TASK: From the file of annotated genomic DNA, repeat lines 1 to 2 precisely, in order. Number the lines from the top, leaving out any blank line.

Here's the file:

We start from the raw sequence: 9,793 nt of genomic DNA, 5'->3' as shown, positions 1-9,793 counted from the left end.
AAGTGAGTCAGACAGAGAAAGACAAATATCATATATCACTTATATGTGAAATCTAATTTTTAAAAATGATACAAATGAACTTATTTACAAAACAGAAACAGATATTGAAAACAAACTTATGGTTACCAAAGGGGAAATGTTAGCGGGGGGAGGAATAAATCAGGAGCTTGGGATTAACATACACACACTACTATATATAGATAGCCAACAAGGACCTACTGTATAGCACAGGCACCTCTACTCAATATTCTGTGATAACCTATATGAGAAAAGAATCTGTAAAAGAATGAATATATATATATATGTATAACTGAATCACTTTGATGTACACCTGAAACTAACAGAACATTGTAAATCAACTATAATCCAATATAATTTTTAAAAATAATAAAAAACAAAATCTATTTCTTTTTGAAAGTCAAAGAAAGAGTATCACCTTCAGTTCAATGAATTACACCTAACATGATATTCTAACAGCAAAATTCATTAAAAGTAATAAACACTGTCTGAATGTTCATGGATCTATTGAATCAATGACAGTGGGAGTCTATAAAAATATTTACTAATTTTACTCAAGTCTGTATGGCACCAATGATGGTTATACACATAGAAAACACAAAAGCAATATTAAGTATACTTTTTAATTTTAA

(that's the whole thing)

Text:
We start from the raw sequence: 9,793 nt of genomic DNA, 5'->3' as shown, positions 1-9,793 counted from the left end.
AAGTGAGTCAGACAGAGAAAGACAAATATCATATATCACTTATATGTGAAATCTAATTTTTAAAAATGATACAAATGAACTTATTTACAAAACAGAAACAGATATTGAAAACAAACTTATGGTTACCAAAGGGGAAATGTTAGCGGGGGGAGGAATAAATCAGGAGCTTGGGATTAACATACACACACTACTATATATAGATAGCCAACAAGGACCTACTGTATAGCACAGGCACCTCTACTCAATATTCTGTGATAACCTATATGAGAAAAGAATCTGTAAAAGAATGAATATATATATATATGTATAACTGAATCACTTTGATGTACACCTGAAACTAACAGAACATTGTAAATCAACTATAATCCAATATAATTTTTAAAAATAATAAAAAACAAAATCTATTTCTTTTTGAAAGTCAAAGAAAGAGTATCACCTTCAGTTCAATGAATTACACCTAACATGATATTCTAACAGCAAAATTCATTAAAAGTAATAAACACTGTCTGAATGTTCATGGATCTATTGAATCAATGACAGTGGGAGTCTATAAAAATATTTACTAATTTTACTCAAGTCTGTATGGCACCAATGATGGTTATACACATAGAAAACACAAAAGCAATATTAAGTATACTTTTTAATTTTAA